Cross: It's about 13% of their overall total sales. It's growing, as Jason said, 19%. That's actually down a little bit, a fraction, over the past few quarters. The Services business grew 22% in fiscal year 2018, which ended in September. When you look at Apple, I see this amazing business. Jason mentioned the profitability on the Services business. I talked about that a little bit earlier. It's a $700 billion-dollar company. They generate nearly 20% returns on capital. Mac, last year, they generated $60 billion in profit. They bought back $75 billion worth of stock. When you look at this business, they generate so much in profit, and it's hard to reinvest that at a fast-enough rate to continue to juice the top line for a company this big. Now, that's also why you only pay 12X earnings for this business.
The stock was up a little bit today. That's not a surprise to me, considering what Tim Cook had talked about with the weakness in China. By the way, companies in China, Huawei is always doing quite well in China selling phones. A different type of market that Huawei is always going after than what maybe Apple is going after. There's success in China, just not with Apple per se on the iPhone business. This business is very profitable, they buy back a lot of stock. It's just not the fastest-growing business anymore. They have to find those growth rates. And if you're an investor in Apple, you have to either expect that, this is going to be a pretty slow-growing business, very profitable, they're going to invest back into buying back stock, that's going to juice my per-share ownership of it; or, they're going to do something that's going to juice the top line on the Services side.
Greer: Let's go back to that point you made about the money. They've got a sizable piggy bank. Is there an acquisition that you would like to see Apple make?
Cross: I think it has to be somewhere in the Services business. They bought Beats, that really juiced some of their earbuds and music business. That was a very small acquisition. They have so much cash on the balance sheet, almost $75 billion of cash and short-term securities. Long-term securities gets it all the way up to $285 billion. They have so much cash sitting there. They would have to make a sizable acquisition somewhere in the Services or the non-iPhone space to be able to have a meaningful impact to the top line.
Moser: Yeah, I think that's right. My reckless prediction for 2019 was that Apple would acquire Square. That's only half-kidding. I can actually see a world where that would make a lot of sense. They're two companies that are founded on making pretty sleek hardware that people like, then developing an ecosystem around that hardware that's very useful. Apple needs to pursue, like Andy said, the Services side of the business, whether that's music, video, whatever. Music, the economics pretty much suck no matter what business you are. That's going to be a value-add. But when you look at the longer-term opportunities and the big market opportunities, payments, we talk about that all the time, that's a tremendous opportunity because of the global nature. When you look at Apple Pay, Apple Pay yielded 1.8 billion transactions this past quarter, which was more than double from the same quarter a year ago.
Greer: That's a lot!
Moser: People definitely are using it. There's something there, and they do get a little scrape from that transaction every single time. And then, of course, Tim Cook has said more than once that he feels like Apple will be most remembered for their impact on the healthcare world. They're coming up on a little bit of a challenge here, trying to figure out that next piece of hardware. They've done OK with AirPods. The Watch, they're doing OK there. But you look at something like HomePod, you want to talk about fun facts? This is their holiday quarter. HomePod was not mentioned once in the release or on the call. It might as well not even exist. It turns out, remember, they made Apple Music available to the Echo devices a couple of months ago, that was a big tell. It seems like the HomePod really is more or less a flop at this point.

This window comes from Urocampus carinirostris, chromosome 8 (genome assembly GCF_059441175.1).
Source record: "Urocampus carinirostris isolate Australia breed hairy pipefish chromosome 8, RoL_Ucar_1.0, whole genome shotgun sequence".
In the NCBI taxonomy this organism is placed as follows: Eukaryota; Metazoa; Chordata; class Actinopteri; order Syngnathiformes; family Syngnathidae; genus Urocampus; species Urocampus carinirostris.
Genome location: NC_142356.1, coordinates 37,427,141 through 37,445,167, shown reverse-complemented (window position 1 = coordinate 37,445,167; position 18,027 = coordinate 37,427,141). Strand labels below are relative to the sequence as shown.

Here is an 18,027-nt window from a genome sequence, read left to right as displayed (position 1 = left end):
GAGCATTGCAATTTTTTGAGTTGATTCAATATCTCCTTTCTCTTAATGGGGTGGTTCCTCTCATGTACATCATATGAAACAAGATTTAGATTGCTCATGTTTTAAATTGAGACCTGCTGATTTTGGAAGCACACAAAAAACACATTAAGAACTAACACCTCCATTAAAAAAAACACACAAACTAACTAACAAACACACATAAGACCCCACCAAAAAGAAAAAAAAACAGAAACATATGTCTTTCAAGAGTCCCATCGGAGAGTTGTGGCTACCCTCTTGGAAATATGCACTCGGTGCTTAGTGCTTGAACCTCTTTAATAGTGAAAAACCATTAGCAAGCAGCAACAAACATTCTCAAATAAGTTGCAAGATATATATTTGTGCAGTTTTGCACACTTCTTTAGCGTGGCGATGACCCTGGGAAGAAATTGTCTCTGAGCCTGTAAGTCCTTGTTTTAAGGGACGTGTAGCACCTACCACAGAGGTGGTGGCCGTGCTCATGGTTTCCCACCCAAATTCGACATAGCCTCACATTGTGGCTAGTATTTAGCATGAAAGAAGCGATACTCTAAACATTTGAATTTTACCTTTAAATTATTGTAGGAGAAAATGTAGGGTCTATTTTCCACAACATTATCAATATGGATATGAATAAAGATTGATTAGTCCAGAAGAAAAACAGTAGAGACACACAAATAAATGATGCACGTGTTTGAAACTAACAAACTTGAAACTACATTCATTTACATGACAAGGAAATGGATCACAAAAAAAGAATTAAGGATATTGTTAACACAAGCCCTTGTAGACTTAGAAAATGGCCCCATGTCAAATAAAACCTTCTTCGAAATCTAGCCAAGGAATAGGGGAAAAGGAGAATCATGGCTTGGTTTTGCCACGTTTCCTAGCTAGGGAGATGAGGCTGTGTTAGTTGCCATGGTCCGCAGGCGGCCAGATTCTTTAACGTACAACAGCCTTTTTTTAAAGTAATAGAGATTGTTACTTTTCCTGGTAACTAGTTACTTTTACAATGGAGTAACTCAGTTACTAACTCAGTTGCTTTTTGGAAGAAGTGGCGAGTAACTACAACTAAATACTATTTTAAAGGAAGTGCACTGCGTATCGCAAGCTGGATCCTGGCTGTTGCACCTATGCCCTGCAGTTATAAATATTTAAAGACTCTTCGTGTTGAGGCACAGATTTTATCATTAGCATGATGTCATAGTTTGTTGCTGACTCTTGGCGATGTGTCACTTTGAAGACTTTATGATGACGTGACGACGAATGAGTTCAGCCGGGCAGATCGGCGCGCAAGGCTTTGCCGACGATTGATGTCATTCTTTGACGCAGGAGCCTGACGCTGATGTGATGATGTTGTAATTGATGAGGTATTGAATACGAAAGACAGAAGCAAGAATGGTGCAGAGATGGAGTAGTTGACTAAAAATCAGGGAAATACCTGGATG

Cross: Yeah. The announcement I found interesting this week was their partnership with Aetna, which is part of CVS family, to create an app called Attain that allows members of Aetna, it's an application that's tied together with your iPhone Watch to be able to collect some of that health data. That's the kind of investment that we will continue to see. But when more than 60% of your revenue is tied to iPhone, the hardware iPhone, you really need to make a big investment to have a meaningful impact on the top line of Apple. They haven't shown that interest in doing it over the past decade. Maybe this next couple of years, we'll see something different.
Greer: Let's talk some Sirius XM. Shares up on earnings. Jason, record revenues and the integration of Pandora, well, that seems to be going well. A lot of optimism. Sirius XM acquired Pandora last year.
Moser: The conversation for us regarding Sirius XM for a long time has all revolved around Howard Stern, and would there actually be life beyond Howard. He obviously won't last forever. I think we're actually starting to see signs that there may indeed be life after Howard. I think the Pandora acquisition is going to play a pivotal role in that. Initially, when we saw they were doing that deal, there were some questions as to what they could get out of Pandora that they don't already have. What it boils down to is data. When you combine these two entities, they're essentially going to have an audience of over 100 million listeners. There's going to be about 40 million self-paying subscribers, about 75 million who are not paying for subscriptions, but either listening on the ad-based model or whatever. We talk a lot about how Starbucks has a lot of different levers they can pull when they want to try to generate more traffic in the store. Whether it's a treat receipt or a buy-one-get-one-free, whatever it may be. I think that Sirius is going to play that same card here with Pandora. They're going to get a lot of data here to be able to offer up some new products for listeners.
A couple of examples here. One thing they're going to do in early February, they're actually going to give select Pandora listeners an offer to buy a $5 a month mostly news and talk Sirius subscription. That matters because most all of the cars that are coming out now are all satellite-radio-enabled. They just struck a deal with Toyota where Sirius XM is going to be the provider for all Toyota cars going on the road here through 2028. They're projecting 200 million cars on the road over the next decade that will have that satellite radio hardware. Giving a product that scratches whatever itch the listener has is going to be critical. Having Pandora is going to give them the data to be able to do that.